The Sutton Hoo treasure, £9.99
Width: 147.000 mm
Height: 188.000 mm
Coins and Medals
Handwritten cheque for an account with Abraham Fowler, goldsmith
London, England, AD 1725
An early example of personal banking
By the late seventeenth century legal clerks, merchants and goldsmiths provided a large range of financial facilities in Britain. These included many services offered by modern banks: for example, exchanging foreign coin, making loans, and accepting money on deposit. Customers could also authorise the banker to pay money from their account to a third person.
Although it looks very different, this handwritten document from the eighteenth century is much like a modern cheque. It is addressed to the banker, Mr Fowler, and requests that £70 be paid to Mr Thomas Hill from the account of Charles Cocks. At the lower left the document is addressed to 'Mr Abraham Fowler Goldsmith' who works at 'the Signe of the Three Squirrils over-against St Dunstans Church in Fleet Street'.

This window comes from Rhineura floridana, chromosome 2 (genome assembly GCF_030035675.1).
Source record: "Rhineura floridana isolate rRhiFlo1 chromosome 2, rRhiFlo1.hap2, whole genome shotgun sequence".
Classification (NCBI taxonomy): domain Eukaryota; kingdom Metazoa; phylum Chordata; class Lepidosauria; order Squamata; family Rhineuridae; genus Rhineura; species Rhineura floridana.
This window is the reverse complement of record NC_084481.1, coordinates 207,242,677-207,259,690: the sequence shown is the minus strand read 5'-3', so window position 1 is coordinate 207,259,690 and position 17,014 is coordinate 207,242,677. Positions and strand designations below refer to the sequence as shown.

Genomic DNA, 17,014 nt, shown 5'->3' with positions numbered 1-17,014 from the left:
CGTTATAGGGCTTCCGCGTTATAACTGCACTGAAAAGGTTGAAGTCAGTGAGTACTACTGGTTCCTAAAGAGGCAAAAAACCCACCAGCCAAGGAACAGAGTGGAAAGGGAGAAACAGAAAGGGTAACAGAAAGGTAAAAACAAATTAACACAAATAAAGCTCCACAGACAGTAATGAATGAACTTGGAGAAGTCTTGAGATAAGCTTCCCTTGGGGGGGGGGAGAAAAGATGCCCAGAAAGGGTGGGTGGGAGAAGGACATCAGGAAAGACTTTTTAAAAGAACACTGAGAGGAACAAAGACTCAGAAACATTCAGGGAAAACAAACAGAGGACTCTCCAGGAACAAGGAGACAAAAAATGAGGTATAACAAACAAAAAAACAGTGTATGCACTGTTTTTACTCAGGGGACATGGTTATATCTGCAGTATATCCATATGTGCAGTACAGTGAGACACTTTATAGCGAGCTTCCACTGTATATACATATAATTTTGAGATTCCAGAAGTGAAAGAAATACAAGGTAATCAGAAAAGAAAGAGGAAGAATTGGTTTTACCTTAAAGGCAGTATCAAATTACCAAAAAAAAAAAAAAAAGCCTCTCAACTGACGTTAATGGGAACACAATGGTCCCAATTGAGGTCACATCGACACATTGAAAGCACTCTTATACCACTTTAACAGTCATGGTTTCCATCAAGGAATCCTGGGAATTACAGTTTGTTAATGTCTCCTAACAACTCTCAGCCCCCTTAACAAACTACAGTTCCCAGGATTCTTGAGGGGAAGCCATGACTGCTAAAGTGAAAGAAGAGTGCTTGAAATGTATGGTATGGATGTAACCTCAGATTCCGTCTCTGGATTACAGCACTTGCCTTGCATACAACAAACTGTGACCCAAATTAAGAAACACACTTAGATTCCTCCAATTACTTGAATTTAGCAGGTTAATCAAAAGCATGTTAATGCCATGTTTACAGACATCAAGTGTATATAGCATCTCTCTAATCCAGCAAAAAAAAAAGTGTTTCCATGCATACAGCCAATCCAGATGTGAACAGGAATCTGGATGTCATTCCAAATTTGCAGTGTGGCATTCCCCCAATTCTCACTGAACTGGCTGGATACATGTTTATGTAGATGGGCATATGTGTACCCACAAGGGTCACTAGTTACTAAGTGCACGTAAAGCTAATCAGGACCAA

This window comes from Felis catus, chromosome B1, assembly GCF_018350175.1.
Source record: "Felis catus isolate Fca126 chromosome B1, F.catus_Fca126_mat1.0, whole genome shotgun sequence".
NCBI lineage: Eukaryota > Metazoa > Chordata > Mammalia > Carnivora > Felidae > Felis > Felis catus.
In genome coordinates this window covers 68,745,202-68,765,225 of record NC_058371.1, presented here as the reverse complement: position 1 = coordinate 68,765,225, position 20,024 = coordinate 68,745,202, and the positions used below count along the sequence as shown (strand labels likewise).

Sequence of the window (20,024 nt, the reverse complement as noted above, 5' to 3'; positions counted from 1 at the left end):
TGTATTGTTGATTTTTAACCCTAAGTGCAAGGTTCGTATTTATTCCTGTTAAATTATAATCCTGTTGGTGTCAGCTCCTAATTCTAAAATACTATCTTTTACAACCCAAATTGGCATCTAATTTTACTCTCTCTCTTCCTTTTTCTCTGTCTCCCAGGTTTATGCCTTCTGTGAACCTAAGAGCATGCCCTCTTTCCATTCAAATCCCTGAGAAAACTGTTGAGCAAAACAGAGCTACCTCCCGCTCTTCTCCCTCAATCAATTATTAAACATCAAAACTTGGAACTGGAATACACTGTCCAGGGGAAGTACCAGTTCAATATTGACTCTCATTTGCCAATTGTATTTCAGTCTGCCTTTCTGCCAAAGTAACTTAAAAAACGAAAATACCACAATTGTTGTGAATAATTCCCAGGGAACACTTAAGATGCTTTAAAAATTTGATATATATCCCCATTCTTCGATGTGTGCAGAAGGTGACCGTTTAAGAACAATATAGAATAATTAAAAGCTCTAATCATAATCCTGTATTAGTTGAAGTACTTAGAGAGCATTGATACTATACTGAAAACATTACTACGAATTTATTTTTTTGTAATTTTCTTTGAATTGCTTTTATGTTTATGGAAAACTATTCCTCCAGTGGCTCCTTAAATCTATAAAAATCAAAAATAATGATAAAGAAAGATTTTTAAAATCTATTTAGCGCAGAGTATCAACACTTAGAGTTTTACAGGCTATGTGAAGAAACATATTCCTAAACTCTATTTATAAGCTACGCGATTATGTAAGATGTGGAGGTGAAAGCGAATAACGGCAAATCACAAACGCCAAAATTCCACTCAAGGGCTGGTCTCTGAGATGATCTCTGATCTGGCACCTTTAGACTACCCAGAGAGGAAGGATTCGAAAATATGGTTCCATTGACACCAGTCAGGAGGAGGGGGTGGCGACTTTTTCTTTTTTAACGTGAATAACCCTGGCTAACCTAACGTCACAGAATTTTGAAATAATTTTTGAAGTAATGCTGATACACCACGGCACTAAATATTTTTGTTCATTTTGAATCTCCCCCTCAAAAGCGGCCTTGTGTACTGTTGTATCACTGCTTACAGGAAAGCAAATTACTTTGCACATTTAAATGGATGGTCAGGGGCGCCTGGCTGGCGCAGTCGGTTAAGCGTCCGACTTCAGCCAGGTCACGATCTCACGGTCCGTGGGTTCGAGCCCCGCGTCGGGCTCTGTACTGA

There had been a goldsmith's business at this address from the middle of the seventeenth century. Indeed, the diarist Samuel Pepys (1633-1703) recorded a visit there in his diary in 1660. Since Pepys' day it has continued to enjoy an unbroken history as a bank. By the late eighteenth century the address was given as 19 Fleet Street, and cheques (now printed) were decorated with a little engraving of three squirrels. This charming tradition even continued after the business became part of Barclays Bank, which has a branch there to this day.
P.W. Matthews and A.W. Tuke, History of Barclays Bank Limit (Blades, East and Blades Ltd., 1926)
J. Williams (ed.), Money: a history (London, The British Museum Press, 1997)